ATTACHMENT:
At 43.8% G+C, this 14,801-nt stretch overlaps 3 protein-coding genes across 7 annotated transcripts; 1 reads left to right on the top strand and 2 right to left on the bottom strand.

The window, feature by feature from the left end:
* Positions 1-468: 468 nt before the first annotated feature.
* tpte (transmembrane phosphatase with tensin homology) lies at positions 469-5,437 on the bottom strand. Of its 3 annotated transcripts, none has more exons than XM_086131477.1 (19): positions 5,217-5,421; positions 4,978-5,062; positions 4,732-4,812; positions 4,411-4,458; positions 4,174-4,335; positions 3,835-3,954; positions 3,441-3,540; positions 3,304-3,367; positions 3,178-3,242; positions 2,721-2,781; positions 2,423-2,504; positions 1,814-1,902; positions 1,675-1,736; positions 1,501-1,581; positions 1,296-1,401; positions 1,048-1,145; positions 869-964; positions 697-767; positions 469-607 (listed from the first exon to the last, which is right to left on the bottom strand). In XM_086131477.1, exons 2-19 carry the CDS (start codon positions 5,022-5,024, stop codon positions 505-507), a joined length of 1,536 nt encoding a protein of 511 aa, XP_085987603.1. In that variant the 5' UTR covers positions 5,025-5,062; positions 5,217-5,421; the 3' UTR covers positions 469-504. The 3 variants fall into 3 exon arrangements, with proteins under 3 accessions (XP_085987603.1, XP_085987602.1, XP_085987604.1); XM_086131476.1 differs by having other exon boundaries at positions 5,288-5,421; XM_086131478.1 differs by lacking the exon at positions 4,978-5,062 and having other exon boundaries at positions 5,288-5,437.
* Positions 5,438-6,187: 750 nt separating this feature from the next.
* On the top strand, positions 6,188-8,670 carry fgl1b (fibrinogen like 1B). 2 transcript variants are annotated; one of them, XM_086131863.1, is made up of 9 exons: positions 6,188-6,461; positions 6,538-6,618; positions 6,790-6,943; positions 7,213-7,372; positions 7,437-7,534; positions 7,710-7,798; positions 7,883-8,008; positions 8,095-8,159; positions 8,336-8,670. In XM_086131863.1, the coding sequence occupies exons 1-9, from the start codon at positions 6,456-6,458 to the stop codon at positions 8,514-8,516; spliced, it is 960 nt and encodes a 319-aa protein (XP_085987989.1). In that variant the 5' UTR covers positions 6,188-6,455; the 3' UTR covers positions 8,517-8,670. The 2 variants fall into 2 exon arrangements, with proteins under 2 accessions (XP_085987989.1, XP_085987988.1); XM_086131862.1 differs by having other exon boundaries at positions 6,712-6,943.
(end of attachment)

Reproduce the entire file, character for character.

At 43.8% G+C, this 14,801-nt stretch overlaps 3 protein-coding genes across 7 annotated transcripts; 1 reads left to right on the top strand and 2 right to left on the bottom strand.

The window, feature by feature from the left end:
* Positions 1-468: 468 nt before the first annotated feature.
* tpte (transmembrane phosphatase with tensin homology) lies at positions 469-5,437 on the bottom strand. Of its 3 annotated transcripts, none has more exons than XM_086131477.1 (19): positions 5,217-5,421; positions 4,978-5,062; positions 4,732-4,812; positions 4,411-4,458; positions 4,174-4,335; positions 3,835-3,954; positions 3,441-3,540; positions 3,304-3,367; positions 3,178-3,242; positions 2,721-2,781; positions 2,423-2,504; positions 1,814-1,902; positions 1,675-1,736; positions 1,501-1,581; positions 1,296-1,401; positions 1,048-1,145; positions 869-964; positions 697-767; positions 469-607 (listed from the first exon to the last, which is right to left on the bottom strand). In XM_086131477.1, exons 2-19 carry the CDS (start codon positions 5,022-5,024, stop codon positions 505-507), a joined length of 1,536 nt encoding a protein of 511 aa, XP_085987603.1. In that variant the 5' UTR covers positions 5,025-5,062; positions 5,217-5,421; the 3' UTR covers positions 469-504. The 3 variants fall into 3 exon arrangements, with proteins under 3 accessions (XP_085987603.1, XP_085987602.1, XP_085987604.1); XM_086131476.1 differs by having other exon boundaries at positions 5,288-5,421; XM_086131478.1 differs by lacking the exon at positions 4,978-5,062 and having other exon boundaries at positions 5,288-5,437.
* Positions 5,438-6,187: 750 nt separating this feature from the next.
* On the top strand, positions 6,188-8,670 carry fgl1b (fibrinogen like 1B). 2 transcript variants are annotated; one of them, XM_086131863.1, is made up of 9 exons: positions 6,188-6,461; positions 6,538-6,618; positions 6,790-6,943; positions 7,213-7,372; positions 7,437-7,534; positions 7,710-7,798; positions 7,883-8,008; positions 8,095-8,159; positions 8,336-8,670. In XM_086131863.1, the coding sequence occupies exons 1-9, from the start codon at positions 6,456-6,458 to the stop codon at positions 8,514-8,516; spliced, it is 960 nt and encodes a 319-aa protein (XP_085987989.1). In that variant the 5' UTR covers positions 6,188-6,455; the 3' UTR covers positions 8,517-8,670. The 2 variants fall into 2 exon arrangements, with proteins under 2 accessions (XP_085987989.1, XP_085987988.1); XM_086131862.1 differs by having other exon boundaries at positions 6,712-6,943.